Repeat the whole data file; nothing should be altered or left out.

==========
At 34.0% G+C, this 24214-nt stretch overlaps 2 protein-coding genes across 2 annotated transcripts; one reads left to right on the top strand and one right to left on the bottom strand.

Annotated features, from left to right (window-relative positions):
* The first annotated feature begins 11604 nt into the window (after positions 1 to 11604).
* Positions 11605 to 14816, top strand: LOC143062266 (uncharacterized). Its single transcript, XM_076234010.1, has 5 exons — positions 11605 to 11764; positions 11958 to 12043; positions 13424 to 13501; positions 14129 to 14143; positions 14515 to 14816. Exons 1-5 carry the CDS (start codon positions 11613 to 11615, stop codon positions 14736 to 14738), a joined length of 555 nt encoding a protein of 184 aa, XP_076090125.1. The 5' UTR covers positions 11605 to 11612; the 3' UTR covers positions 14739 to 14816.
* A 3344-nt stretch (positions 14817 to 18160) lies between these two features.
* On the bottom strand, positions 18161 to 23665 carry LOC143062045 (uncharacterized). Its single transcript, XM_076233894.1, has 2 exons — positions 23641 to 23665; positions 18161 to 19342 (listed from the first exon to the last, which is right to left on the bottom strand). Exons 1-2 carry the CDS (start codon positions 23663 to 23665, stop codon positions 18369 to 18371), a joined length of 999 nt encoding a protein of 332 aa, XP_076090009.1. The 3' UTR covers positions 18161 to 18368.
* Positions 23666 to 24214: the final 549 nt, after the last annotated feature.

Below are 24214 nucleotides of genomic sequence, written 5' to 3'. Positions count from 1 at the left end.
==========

At 34.0% G+C, this 24214-nt stretch overlaps 2 protein-coding genes across 2 annotated transcripts; one reads left to right on the top strand and one right to left on the bottom strand.

Annotated features, from left to right (window-relative positions):
* The first annotated feature begins 11604 nt into the window (after positions 1 to 11604).
* Positions 11605 to 14816, top strand: LOC143062266 (uncharacterized). Its single transcript, XM_076234010.1, has 5 exons — positions 11605 to 11764; positions 11958 to 12043; positions 13424 to 13501; positions 14129 to 14143; positions 14515 to 14816. Exons 1-5 carry the CDS (start codon positions 11613 to 11615, stop codon positions 14736 to 14738), a joined length of 555 nt encoding a protein of 184 aa, XP_076090125.1. The 5' UTR covers positions 11605 to 11612; the 3' UTR covers positions 14739 to 14816.
* A 3344-nt stretch (positions 14817 to 18160) lies between these two features.
* On the bottom strand, positions 18161 to 23665 carry LOC143062045 (uncharacterized). Its single transcript, XM_076233894.1, has 2 exons — positions 23641 to 23665; positions 18161 to 19342 (listed from the first exon to the last, which is right to left on the bottom strand). Exons 1-2 carry the CDS (start codon positions 23663 to 23665, stop codon positions 18369 to 18371), a joined length of 999 nt encoding a protein of 332 aa, XP_076090009.1. The 3' UTR covers positions 18161 to 18368.
* Positions 23666 to 24214: the final 549 nt, after the last annotated feature.

Below are 24214 nucleotides of genomic sequence, written 5' to 3'. Positions count from 1 at the left end.